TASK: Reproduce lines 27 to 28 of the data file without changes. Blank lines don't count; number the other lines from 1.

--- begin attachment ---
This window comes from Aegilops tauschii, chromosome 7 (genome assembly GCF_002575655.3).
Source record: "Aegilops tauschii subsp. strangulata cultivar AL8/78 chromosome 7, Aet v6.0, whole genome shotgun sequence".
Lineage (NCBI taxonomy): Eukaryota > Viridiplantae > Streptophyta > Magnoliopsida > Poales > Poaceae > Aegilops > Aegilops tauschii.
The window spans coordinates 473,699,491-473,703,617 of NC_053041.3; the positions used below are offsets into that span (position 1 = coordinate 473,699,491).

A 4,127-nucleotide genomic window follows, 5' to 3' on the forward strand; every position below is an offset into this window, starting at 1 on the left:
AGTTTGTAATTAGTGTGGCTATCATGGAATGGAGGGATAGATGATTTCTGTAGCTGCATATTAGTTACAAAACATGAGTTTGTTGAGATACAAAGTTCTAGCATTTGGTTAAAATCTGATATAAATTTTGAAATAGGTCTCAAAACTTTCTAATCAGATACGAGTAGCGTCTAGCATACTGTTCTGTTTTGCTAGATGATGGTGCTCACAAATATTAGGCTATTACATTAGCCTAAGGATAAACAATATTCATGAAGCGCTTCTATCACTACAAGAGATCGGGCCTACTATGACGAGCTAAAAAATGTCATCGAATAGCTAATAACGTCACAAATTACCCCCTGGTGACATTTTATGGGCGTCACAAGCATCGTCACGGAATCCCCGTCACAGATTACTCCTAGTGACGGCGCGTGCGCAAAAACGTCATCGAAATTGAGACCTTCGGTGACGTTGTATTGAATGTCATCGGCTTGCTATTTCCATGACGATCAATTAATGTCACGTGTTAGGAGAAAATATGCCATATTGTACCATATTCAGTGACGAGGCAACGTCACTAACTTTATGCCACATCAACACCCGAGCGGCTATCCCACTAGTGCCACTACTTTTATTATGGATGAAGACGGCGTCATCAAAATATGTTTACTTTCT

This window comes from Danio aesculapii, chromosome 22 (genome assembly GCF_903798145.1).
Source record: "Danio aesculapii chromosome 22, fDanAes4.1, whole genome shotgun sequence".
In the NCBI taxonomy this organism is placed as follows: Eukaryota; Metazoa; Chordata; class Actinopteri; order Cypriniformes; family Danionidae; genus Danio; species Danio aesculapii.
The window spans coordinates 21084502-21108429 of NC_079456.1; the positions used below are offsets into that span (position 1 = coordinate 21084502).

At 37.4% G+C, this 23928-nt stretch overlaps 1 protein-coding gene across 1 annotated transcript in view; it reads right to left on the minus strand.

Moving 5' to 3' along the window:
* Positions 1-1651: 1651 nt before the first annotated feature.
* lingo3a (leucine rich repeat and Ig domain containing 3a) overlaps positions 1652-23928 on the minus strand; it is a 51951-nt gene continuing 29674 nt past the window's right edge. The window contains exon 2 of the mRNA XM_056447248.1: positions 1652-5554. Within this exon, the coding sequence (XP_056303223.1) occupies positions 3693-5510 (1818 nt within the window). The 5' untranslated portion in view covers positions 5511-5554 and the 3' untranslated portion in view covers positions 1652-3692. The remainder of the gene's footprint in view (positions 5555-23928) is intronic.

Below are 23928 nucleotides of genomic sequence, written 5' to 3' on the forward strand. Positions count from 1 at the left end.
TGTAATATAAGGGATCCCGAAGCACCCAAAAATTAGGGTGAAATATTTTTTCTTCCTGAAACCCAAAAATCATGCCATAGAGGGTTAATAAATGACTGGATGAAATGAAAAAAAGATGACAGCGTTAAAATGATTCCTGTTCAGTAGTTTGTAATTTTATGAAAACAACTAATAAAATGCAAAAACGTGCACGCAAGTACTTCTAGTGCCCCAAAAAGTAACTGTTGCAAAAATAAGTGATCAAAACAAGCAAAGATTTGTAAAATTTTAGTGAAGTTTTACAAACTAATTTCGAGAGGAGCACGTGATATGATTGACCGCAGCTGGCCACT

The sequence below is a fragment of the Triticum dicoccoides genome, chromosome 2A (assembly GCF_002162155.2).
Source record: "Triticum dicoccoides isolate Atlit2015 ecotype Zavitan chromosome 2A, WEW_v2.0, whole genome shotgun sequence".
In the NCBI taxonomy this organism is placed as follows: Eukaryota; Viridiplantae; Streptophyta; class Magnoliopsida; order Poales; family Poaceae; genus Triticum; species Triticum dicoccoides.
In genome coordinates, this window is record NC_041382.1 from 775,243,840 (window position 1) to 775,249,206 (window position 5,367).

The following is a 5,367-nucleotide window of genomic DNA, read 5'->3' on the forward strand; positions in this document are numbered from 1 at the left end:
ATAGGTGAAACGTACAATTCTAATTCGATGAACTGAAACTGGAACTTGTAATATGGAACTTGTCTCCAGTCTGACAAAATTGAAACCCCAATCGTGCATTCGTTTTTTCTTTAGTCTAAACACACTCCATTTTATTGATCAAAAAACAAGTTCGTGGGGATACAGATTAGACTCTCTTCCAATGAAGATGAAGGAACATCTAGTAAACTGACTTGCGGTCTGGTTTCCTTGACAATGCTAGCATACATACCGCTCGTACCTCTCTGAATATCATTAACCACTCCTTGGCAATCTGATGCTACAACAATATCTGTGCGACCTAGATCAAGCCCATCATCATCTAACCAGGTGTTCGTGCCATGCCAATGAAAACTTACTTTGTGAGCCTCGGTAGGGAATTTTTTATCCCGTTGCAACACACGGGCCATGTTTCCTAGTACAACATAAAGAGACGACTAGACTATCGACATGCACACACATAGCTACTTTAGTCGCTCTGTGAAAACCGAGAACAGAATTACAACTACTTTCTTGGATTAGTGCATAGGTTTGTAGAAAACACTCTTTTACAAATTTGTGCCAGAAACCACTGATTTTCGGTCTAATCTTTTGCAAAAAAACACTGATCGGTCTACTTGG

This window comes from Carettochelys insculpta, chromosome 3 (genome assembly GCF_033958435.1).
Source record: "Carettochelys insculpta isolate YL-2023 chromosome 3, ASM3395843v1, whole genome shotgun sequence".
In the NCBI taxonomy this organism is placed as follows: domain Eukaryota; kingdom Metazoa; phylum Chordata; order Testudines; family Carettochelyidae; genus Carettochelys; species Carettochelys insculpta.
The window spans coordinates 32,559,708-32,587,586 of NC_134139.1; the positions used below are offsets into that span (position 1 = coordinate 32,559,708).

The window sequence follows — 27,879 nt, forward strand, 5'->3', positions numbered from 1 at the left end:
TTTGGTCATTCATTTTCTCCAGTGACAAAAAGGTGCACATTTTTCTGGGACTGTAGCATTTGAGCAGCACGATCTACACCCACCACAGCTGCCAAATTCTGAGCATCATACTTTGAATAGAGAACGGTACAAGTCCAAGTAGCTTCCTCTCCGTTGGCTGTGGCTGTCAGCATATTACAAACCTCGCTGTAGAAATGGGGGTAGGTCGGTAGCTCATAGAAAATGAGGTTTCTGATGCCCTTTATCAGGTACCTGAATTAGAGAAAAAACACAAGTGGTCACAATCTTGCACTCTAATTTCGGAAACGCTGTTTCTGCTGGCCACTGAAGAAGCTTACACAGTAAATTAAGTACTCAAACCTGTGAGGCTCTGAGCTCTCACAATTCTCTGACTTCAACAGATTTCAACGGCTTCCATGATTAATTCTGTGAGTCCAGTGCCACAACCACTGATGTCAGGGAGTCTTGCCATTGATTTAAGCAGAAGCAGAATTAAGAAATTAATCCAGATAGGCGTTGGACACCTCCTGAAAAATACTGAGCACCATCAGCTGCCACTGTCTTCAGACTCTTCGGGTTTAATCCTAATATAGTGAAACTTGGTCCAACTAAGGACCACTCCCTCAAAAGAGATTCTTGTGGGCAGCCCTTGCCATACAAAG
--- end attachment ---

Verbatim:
The window sequence follows — 27,879 nt, forward strand, 5'->3', positions numbered from 1 at the left end:
TTTGGTCATTCATTTTCTCCAGTGACAAAAAGGTGCACATTTTTCTGGGACTGTAGCATTTGAGCAGCACGATCTACACCCACCACAGCTGCCAAATTCTGAGCATCATACTTTGAATAGAGAACGGTACAAGTCCAAGTAGCTTCCTCTCCGTTGGCTGTGGCTGTCAGCATATTACAAACCTCGCTGTAGAAATGGGGGTAGGTCGGTAGCTCATAGAAAATGAGGTTTCTGATGCCCTTTATCAGGTACCTGAATTAGAGAAAAAACACAAGTGGTCACAATCTTGCACTCTAATTTCGGAAACGCTGTTTCTGCTGGCCACTGAAGAAGCTTACACAGTAAATTAAGTACTCAAACCTGTGAGGCTCTGAGCTCTCACAATTCTCTGACTTCAACAGATTTCAACGGCTTCCATGATTAATTCTGTGAGTCCAGTGCCACAACCACTGATGTCAGGGAGTCTTGCCATTGATTTAAGCAGAAGCAGAATTAAGAAATTAATCCAGATAGGCGTTGGACACCTCCTGAAAAATACTGAGCACCATCAGCTGCCACTGTCTTCAGACTCTTCGGGTTTAATCCTAATATAGTGAAACTTGGTCCAACTAAGGACCACTCCCTCAAAAGAGATTCTTGTGGGCAGCCCTTGCCATACAAAG